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7 Female Game Changers

by MLN Staff

For centuries it was considered unladylike for women to participate in athletics. Fortunately, women have broken through sexist and racist barriers to make athletics more inclusive for everyone. The number of American women who have changed sports is vast. In honor of Women’s History Month, we hope you take some time to read more about all of the heroic female game changers in our country’s history.

Listed below are just a few inspiring stories of female game changers

Gertrude Ederle (1906-2003)

Born in New York, Gertrude Ederle didn’t learn proper swimming form until she was 15 years old. However, by the age of 19, she became the first woman to swim the English Channel. On August 6, 1926, she swam 21 miles from Dover, England to Cape Griz-Nez (the northwestern tip of France). It took her 14 hours and 31 minutes to complete the journey (she beat the previous record by two hours).

Althea Gibson (1927-2003)

 Althea broke the race barrier in tennis and has paved the way for tennis champions such as Venus and Serena Williams. On August 25, 1950, Gibson became the first African-American to compete at the U.S. National Championships. She won eleven titles and also became the first African-American to play at Wimbledon. After her successful tennis career, she became the first African-American to compete on the women’s professional golf tour in 1960.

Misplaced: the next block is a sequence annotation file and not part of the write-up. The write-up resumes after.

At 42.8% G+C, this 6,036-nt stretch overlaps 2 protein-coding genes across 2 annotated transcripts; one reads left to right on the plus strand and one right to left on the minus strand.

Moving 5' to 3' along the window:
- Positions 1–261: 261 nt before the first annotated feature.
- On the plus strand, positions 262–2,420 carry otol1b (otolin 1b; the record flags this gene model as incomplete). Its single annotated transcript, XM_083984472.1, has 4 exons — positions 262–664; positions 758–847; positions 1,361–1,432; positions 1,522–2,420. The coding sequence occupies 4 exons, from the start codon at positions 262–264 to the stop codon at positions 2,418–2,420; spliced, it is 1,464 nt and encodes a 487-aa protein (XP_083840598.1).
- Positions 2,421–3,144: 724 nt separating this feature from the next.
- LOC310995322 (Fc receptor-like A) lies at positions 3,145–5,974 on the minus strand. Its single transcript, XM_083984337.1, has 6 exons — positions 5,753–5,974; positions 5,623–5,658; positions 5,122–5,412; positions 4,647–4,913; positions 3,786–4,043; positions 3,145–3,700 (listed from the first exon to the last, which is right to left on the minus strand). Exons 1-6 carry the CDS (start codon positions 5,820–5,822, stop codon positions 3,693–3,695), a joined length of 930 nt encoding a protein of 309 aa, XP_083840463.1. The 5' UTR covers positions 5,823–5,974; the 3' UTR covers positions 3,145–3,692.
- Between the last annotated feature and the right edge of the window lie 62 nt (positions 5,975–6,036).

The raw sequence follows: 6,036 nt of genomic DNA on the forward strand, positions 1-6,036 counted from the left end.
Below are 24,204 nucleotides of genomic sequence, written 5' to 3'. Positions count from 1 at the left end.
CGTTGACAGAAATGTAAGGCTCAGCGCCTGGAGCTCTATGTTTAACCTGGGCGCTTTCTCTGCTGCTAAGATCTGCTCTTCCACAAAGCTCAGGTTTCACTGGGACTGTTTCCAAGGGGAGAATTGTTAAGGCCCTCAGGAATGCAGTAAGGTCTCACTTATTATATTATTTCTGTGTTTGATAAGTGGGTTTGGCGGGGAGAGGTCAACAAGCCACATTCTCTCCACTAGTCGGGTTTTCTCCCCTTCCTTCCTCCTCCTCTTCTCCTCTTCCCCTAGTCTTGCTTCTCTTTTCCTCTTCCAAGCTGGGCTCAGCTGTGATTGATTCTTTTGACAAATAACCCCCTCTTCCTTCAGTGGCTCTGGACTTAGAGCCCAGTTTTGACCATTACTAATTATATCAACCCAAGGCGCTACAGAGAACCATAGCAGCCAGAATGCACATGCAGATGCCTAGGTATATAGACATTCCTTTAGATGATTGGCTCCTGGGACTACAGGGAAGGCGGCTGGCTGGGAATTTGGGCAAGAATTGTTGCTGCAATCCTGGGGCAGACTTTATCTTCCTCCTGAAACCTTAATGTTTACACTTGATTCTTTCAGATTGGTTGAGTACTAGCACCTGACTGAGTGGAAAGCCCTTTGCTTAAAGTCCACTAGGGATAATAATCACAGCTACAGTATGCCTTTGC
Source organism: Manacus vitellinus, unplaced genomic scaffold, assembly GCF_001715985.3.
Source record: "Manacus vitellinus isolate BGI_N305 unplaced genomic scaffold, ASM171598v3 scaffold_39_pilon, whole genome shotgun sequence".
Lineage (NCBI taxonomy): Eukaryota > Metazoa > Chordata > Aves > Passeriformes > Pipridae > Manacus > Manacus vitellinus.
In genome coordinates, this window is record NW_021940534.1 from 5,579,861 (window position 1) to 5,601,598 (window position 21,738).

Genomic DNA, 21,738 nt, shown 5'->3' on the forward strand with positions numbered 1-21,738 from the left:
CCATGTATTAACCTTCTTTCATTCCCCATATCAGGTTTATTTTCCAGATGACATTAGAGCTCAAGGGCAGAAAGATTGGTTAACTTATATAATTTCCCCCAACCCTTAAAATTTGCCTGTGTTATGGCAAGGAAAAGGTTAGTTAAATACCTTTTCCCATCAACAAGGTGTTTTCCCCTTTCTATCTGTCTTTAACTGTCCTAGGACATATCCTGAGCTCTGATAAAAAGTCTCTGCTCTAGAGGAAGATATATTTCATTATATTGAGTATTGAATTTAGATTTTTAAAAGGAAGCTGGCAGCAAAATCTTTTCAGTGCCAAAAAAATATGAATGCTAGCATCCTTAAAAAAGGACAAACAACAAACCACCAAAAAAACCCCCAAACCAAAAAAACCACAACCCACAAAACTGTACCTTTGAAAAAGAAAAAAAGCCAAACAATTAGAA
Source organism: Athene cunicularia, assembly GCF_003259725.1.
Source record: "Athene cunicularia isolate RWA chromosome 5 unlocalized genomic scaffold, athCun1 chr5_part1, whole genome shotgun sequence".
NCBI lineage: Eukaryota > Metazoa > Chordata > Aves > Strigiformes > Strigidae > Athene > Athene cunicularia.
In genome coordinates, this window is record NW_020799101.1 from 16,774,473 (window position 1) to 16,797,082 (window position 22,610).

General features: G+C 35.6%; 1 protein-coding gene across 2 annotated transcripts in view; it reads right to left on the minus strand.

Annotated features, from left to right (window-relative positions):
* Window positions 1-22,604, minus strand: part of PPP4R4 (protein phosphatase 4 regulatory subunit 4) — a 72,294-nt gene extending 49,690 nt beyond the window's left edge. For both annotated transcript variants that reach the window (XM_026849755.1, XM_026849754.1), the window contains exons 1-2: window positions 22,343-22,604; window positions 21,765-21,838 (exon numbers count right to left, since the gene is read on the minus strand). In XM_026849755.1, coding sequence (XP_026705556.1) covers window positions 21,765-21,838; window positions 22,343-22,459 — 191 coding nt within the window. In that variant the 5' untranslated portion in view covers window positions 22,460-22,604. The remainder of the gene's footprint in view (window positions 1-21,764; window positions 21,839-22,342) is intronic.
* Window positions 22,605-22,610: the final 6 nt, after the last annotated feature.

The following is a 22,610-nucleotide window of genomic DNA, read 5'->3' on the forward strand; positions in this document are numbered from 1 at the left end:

Diane Crump (1948- )

 A lover of horses from a young age, Diane began working on a thoroughbred horse farm before she began her career as a horse jockey. In 1970, she rode a horse named Fathom in the Kentucky Derby, becoming the first woman to do so. Over the course of her 15-year career, Diane accumulated 230 victories on the track. 

Tidye Pickett (1914- 1986) & Louise Stokes (1913- 1978)

 Tidye and Louise were 17 and 18 years old when they won spots in the 1932 Olympics. While they became the first African-American women to be selected for the U.S. Olympic relay team, only white athletes were chosen for the official race. Fortunately, both returned for the 1936 Olympics in Berlin where Pickett became the first African-American woman to compete in the Olympic Games.

Roberta “Bobbi” Gibb (1942- ) & Kathrine Switzer (1947- )

 For years the Boston Athletic Association would only accept male applications for the Boston Marathon. When Bobbi’s application was rejected for the 1966 race she showed up anyways. She became the first woman to run and complete the race and she finished in 3:21:40. For the 1967 race, Kathrine submitted her application under the gender-neutral name “K.V. Switzer.” When she showed up and started running the race official tried to rip her race number off her shirt, but she kept going. She became the first woman to officially complete the race. Women were officially allowed to compete in the Boston Marathon in 1972.


 American women today are still defying expectations and setting new records. In the 2016 Olympics, Simone Manuels became the first African-American woman to win an individual event in Olympic swimming and Ashleigh Johnson became the first and only African-American woman to compete in an Olympic water polo team. Learn more about these champions here.

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